Infoscience

Journal article

A Finite Population Model of Molecular Evolution: Theory and Computation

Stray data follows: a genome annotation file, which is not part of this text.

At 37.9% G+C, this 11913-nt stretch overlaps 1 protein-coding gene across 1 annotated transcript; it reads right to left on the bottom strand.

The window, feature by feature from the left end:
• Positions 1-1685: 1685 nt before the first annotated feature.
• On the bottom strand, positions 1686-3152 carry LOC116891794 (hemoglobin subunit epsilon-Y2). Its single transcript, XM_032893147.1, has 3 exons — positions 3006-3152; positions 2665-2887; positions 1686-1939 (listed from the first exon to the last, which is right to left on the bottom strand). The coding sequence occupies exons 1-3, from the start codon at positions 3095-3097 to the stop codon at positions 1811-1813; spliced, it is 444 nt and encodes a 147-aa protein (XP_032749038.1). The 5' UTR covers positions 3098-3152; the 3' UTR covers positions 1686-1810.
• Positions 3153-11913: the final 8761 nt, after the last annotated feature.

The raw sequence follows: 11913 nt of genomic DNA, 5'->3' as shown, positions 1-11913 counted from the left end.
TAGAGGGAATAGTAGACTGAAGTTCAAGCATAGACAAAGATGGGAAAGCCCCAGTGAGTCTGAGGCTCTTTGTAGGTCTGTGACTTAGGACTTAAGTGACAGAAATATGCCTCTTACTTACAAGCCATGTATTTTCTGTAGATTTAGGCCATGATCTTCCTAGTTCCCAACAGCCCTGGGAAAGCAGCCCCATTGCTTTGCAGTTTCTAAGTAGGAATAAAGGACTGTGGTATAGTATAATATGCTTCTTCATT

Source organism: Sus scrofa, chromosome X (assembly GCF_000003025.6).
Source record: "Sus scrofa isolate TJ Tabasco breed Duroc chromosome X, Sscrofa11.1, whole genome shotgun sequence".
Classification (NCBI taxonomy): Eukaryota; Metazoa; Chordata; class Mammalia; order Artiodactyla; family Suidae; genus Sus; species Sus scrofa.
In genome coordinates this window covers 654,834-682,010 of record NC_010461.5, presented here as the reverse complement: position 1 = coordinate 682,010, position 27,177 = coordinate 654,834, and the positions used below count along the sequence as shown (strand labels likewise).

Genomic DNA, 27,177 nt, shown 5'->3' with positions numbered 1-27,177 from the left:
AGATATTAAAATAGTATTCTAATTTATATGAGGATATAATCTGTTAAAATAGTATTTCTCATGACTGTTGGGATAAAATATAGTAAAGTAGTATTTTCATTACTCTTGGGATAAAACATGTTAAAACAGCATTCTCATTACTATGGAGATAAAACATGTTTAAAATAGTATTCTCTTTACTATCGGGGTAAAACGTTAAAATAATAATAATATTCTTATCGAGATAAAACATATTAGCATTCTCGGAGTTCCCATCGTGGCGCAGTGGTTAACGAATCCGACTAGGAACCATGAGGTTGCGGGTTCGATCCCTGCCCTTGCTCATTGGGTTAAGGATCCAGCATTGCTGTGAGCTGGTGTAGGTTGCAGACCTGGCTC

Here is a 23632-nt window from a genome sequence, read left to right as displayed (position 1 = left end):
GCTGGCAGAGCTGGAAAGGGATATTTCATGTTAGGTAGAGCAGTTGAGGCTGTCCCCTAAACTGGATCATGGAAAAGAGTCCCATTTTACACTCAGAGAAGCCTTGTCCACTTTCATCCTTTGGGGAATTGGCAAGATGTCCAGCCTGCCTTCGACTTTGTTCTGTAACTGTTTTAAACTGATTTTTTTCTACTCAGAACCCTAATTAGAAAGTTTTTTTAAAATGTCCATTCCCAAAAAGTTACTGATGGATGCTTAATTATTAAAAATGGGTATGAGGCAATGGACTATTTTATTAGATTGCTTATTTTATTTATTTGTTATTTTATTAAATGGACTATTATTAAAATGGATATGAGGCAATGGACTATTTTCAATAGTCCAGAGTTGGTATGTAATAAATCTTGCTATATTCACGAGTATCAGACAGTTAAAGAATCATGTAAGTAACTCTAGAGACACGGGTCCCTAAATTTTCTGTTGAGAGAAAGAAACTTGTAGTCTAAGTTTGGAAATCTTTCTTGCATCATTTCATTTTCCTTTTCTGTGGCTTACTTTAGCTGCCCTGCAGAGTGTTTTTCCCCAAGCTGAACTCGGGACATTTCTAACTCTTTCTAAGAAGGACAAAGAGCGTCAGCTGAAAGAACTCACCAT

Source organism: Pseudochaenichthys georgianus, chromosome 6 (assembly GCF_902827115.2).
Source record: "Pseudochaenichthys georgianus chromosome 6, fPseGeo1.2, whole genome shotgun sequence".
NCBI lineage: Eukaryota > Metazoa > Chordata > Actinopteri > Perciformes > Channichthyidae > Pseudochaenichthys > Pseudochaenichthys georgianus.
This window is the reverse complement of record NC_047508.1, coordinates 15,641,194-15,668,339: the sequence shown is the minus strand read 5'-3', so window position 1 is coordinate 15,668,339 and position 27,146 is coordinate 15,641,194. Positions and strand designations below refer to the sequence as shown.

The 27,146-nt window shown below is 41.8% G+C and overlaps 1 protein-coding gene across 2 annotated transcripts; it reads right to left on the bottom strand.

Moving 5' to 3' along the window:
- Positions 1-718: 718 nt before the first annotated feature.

This article is concerned with the evolution of haploid organisms that reproduce asexually. In a seminal piece of work, Eigen and coauthors proposed the quasispecies model in an attempt to understand such an evolutionary process. Their work has impacted antiviral treatment and vaccine design strategies. Yet, predictions of the quasispecies model are at best viewed as a guideline, primarily because it assumes an infinite population size, whereas realistic population sizes can be quite small. In this paper we consider a population genetics-based model aimed at understanding the evolution of such organisms with finite population sizes and present a rigorous study of the convergence and computational issues that arise therein. Our first result is structural and shows that, at any time during the evolution, as the population size tends to infinity, the distribution of genomes predicted by our model converges to that predicted by the quasispecies model. This justifies the continued use of the quasispecies model to derive guidelines for intervention. While the stationary state in the quasispecies model is readily obtained, due to the explosion of the state space in our model, exact computations are prohibitive. Our second set of results are computational in nature and address this issue. We derive conditions on the parameters of evolution under which our stochastic model mixes rapidly. Further, for a class of widely used fitness landscapes we give a fast deterministic algorithm which computes the stationary distribution of our model. These computational tools are expected to serve as a framework for the modeling of strategies for the deployment of mutagenic drugs. © Copyright 2012, Mary Ann Liebert, Inc. 2012.

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